This Transportation & Logistics (T&L) Insights series is based on research by Levvel, who joined the Endava family in 2021. The team surveyed over 500 US-based companies who procure transportation and logistics services internally and externally to get their views on their challenges, needs, and use of digital technology solutions.
While companies often perceive technology innovation to mean things like high-end robotics, artificial intelligence, and fully autonomous vehicles, there are many elements in the supply chain that can be modernized without requiring great effort or cost, while still providing the competitive edge T&L companies are looking for. In this series, we will present current industry challenges and how digital technology can help reduce friction, enhance efficiency, and provide a better experience for businesses and their customers.
THE CURRENT STATE OF PHYSICAL AUTOMATION IN WAREHOUSES AND DISTRIBUTION CENTERS
The mechanization of physical labor solves multiple warehousing, storage, and staffing problems in the T&L industry. Of course, when it comes to physical automation in warehouses and distribution centers (DCs) – as opposed to digital automation which utilizes mainly software and only small hardware components like near-field communication (NFC) chips – costs can seem high at first. But the return on investment (ROI) is even greater.
Worker injuries are at an all-time high. The US Bureau of Labor Statistics found that recordable illness and injury cases more than doubled from a decade ago, reaching 25,000 a year in 2020. The growth of e-commerce means warehousing and storage pressures will only increase. So, it makes sense that facilities are adopting physical automation tools to relieve the strain. Levvel’s research on the current use of automation tools helps to explain how automation tech is being implemented and why industry uptake is so uneven.
Physical automation can refer to many different types of machinery, but the two most common ones currently in use in warehouses and DCs are:
- Automated guided vehicles (AGVs): These operate along fixed routes and, at their simplest, include rail-guided carts and conveyors.
- Autonomous mobile robots (AMRs): These automated solutions are more adaptive and responsive to the surrounding environment and include palletizing robots, picking, classification, and loading robots, as well as autonomous transportation robots.
Our survey found that investment in these technologies is quite high in the US. Despite the upfront costs, physical automation is relieving human workers of laborious and dangerous tasks on the warehouse floor, as well as helping warehouse and DC managers solve staffing issues.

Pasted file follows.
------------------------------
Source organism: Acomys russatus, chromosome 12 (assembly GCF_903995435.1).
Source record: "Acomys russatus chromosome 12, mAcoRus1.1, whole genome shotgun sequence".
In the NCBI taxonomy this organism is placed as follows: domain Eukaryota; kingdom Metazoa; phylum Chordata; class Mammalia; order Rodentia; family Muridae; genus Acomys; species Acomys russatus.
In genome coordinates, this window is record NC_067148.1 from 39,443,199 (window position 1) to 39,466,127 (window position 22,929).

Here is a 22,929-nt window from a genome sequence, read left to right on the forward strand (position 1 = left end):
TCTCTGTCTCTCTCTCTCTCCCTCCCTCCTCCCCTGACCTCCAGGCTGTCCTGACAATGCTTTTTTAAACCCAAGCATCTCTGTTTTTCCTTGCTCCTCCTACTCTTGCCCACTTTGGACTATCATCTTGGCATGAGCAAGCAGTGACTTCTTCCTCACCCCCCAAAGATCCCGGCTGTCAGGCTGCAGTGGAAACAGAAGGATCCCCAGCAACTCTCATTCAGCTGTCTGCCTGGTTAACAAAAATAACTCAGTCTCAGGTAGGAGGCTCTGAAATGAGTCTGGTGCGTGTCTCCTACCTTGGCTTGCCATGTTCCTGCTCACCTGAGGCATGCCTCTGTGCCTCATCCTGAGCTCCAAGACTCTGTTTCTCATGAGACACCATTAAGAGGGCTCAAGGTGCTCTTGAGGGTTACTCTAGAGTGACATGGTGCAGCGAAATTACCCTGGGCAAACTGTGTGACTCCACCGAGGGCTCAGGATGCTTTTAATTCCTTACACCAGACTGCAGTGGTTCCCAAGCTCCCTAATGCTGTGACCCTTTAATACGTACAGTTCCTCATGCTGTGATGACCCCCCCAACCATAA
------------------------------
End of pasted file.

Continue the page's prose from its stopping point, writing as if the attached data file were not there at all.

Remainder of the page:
According to Levvel’s data, most companies have adopted basic forms of physical automation. Around 60% of the 560 transportation and logistics companies surveyed were utilizing AGV technology, specifically conveyors (37%), sortation devices (22%), and visual processors (22%). These tend to involve less upfront investment while still increasing efficiency.
Still, while highly automated companies who implement both AGVs and AMRs face fewer challenges across the board, just 40% have adopted AMR technology, such as palletizing robots (33%), picking robots (30%), or automated transport robots (19%) in addition to AGVs.
THE BENEFITS AND CHALLENGES OF PHYSICAL AUTOMATION
Among the greatest reported benefits of physical automation are fewer incidences of item damage, easier facility maintenance, and fewer safety hazards for workers. All challenges – from loss prevention to demand forecasting – were made easier by higher levels of physical automation.
However, one of the biggest challenges to implementing physical automation tools is cost. The upfront investment in these tools, the time and money it takes to tailor machines like robots to a specific warehouse floor, and ongoing maintenance costs are all important considerations. In some cases, older facilities simply don’t have room for physical automation tools and human staff. But for larger warehouses and DCs, the long-term savings are driving tech upgrades.
Another challenge companies face when adopting high-tech tools is the attraction and retention of staff capable of operating them. While physical automation tools are designed to reduce the physical strain on workers and even solve some staffing challenges, the real issue is the scarcity of skilled workers to manage and maintain these systems. Interestingly, although facilities with high physical automation capabilities reported “finding and retaining talent” as a major pain point for them, companies with only basic physical automation still found talent issues to be more challenging.
In the end, physical automation is a high-cost, high-reward solution that seems initially more fitting for larger warehouses and DCs. And since technology can be adopted piecemeal, each facility can make its own decisions regarding what tools to adopt first to solve their most pressing issues.
Read our other Transportation & Logistics Insights articles to learn more about how technology can help alleviate industry challenges.